1. The Claimant contends the effect of Ms Leonard's letter of 5 October 2012 was to allow that she could appeal to Mr Priday in respect of the grievance and thus that her resignation would not take effect on 26 October 2012 (as it would if she did not appeal). That meant her employment would then continue until the appeal was exhausted; that is, until the outcome had been notified to her. That happened on 15 November 2012; therefore that was the EDT.
  1. While the case law allowed that an employer might give an employee a cooling-off period (see, for example, Willoughby v CF Capital plc [2012] ICR 1038 CA) that only applied in special circumstances, really where the employee had said, "I am resigning", and stormed out. Otherwise, the employer could agree that the date of termination might be extended provided that was within the operational period of the original notice (Willets v Jennifer Trust for Spinal Muscular Atrophy . The ET here erred in its approach to the Claimant's resignation letter, treating it as if it were the equivalent of an immediate resignation (and see the reference at paragraph 25 to the Claimant's resignation as "unequivocal", which suggested the ET read it as an immediate resignation rather than one on notice). By so doing, the ET effectively closed its mind to the possibility that the letter of 5 October 2012 was an agreement to extend the notice period.
  1. The letter of 5 October was not simply giving a cooling-off period; it was not that type of case. The Claimant was giving notice, and there was an agreement to extend the notice period. The ET's finding there was no agreement to extend the notice period wrongly focused on the 22 October discussion. The Claimant was relying on the agreement as set out in/evidenced by the letter of 5 October, as corroborated by the parties' communications after 26 October.

The Respondent's Case

  1. It was accepted that the Claimant had resigned on notice; the ET was aware of that and had not confused this with an immediate resignation case. Indeed, in evidence before the ET much time had been spent working out when the notice given would expire (determined as 26 October 2012). The ET considered whether or not there was an agreement between the parties subsequent to the 1 October letter but rejected that possibility; it was entitled so to do.
  1. Otherwise the Claimant was saying that there was no evidence to support the finding that there was nothing after 1 October that affected the Claimant's unequivocal resignation on notice to expire 26 October. In this respect, the Claimant now relied on the letter of 5 October as invalidating the resignation letter. The criticism was misplaced. The ET analysed the documents and the wider evidence more generally and concluded otherwise.
  1. As for the argument that there was an agreement to change the date of termination, the correct approach as a matter of law was that notice once given could not be unilaterally withdrawn and would take effect on the original date unless the parties had agreed to the withdrawal of the notice and the Claimant had then given another notice of resignation to expire on a different date. Any different approach would fail to recognise that the EDT was a statutory concept and it was not open to the parties to agree to change it (Fitzgerald v University of Kent at Canterbury [2004] ICR 737 CA). In a constructive unfair dismissal case an employee was saying they were accepting the employer's fundamental breach, entitling them to resign. In those circumstances, a Respondent had no choice as to whether or not to accept. Equally, the employee could not withdraw the notice unilaterally.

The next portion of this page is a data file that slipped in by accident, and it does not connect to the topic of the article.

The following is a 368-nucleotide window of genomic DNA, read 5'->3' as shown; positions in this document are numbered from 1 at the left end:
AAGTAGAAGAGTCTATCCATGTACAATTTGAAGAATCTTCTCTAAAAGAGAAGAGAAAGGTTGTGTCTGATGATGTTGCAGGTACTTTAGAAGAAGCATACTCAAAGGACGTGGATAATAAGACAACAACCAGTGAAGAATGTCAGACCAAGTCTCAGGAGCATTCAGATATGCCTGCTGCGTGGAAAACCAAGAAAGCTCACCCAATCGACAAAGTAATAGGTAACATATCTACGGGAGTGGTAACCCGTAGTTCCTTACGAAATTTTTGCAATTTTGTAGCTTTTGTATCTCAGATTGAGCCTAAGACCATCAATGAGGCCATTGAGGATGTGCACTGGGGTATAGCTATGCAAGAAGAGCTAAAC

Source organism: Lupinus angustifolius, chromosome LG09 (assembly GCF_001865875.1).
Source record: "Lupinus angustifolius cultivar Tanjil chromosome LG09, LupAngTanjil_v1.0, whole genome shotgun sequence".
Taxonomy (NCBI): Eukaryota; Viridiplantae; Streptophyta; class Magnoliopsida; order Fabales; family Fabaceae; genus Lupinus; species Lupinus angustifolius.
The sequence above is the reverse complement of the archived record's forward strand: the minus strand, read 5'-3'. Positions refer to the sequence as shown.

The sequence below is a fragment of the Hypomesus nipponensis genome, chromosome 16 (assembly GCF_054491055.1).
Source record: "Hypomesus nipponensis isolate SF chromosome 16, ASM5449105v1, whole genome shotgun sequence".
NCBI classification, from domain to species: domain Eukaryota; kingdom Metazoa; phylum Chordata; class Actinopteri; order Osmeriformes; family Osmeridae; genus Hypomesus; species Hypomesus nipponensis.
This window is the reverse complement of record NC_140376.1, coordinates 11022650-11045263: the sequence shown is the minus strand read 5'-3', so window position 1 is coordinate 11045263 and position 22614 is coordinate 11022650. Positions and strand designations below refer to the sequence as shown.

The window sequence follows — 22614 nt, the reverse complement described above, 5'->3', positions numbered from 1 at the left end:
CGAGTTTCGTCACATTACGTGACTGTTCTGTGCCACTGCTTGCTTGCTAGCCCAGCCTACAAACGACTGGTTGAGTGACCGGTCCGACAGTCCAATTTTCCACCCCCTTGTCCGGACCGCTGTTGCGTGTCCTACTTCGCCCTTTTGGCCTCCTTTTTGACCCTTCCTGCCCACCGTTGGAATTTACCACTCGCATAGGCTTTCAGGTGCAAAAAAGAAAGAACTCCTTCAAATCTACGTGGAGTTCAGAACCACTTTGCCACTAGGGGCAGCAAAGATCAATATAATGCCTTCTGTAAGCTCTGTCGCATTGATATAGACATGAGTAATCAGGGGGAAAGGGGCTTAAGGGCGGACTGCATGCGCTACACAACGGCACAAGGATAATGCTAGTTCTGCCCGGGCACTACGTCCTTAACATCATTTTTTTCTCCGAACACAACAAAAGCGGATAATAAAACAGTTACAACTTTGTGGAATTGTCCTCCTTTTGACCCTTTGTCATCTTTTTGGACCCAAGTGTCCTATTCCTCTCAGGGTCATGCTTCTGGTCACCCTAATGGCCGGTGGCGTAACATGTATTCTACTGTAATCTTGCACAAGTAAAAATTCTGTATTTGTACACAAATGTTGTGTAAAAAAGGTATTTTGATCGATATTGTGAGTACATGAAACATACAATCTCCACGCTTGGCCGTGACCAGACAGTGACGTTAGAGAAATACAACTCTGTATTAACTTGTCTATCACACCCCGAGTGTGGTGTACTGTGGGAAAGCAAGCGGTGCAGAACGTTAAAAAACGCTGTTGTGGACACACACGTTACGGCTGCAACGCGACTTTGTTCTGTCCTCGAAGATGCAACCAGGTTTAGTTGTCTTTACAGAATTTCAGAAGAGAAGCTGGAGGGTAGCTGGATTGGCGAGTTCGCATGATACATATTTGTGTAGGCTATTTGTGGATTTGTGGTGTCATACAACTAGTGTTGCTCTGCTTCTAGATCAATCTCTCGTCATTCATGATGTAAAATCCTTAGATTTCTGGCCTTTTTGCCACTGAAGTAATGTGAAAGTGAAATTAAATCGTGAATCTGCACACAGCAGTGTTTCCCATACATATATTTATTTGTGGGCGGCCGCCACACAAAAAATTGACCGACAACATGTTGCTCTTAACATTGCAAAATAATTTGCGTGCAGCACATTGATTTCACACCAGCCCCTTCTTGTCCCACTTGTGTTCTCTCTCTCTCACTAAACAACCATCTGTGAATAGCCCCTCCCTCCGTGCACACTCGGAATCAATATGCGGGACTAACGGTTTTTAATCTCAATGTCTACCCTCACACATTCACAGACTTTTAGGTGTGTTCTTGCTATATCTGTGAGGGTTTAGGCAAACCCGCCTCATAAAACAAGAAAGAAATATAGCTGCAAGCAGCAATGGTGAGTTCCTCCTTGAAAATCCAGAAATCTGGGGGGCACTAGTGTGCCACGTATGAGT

1. Correctly understood, the letter of 5 October 2012 could not have altered the EDT because: (1) the letter of 1 October was an unambiguous notice of resignation to expire on 26 October (as the ET found and against which there was, and could be, no appeal); (2) at most, the letter of 5 October offered the Claimant a cooling-off period, implying that if she withdrew her resignation that would be accepted by the Respondent; (3) in so far as the letter suggested the resignation would not be accepted until 19 October 2012 (to allow the Claimant to reconsider), that was of no legal effect; and (4) the letter did not mention the end of the appeal process at all: whilst permitting the Claimant to reconsider her position, it said nothing as to what would happen if she did appeal or otherwise contact the Respondent. The most that could be said the letter gave the Claimant a window to reconsider her position, within which time the Respondent would agree that the notice of resignation could be withdrawn. The totality of the evidence below supported that view of the letter. Further, as the notes of evidence made clear, the Claimant below contended she reached an agreement with Mr Priday on 26 October; she had not relied on the 5 October letter.
  1. Asking whether the ET had erred in law, there was more than sufficient evidence to find that there was no agreement to extend the notice period or on the proper legal analysis an agreement for the withdrawal of resignation and new notice.

The Claimant in Reply

  1. The Claimant did not accept her case below relied on an agreement on 22 October; she relied on the 5 October letter as corroborated by her contact with the Respondent on 15 November.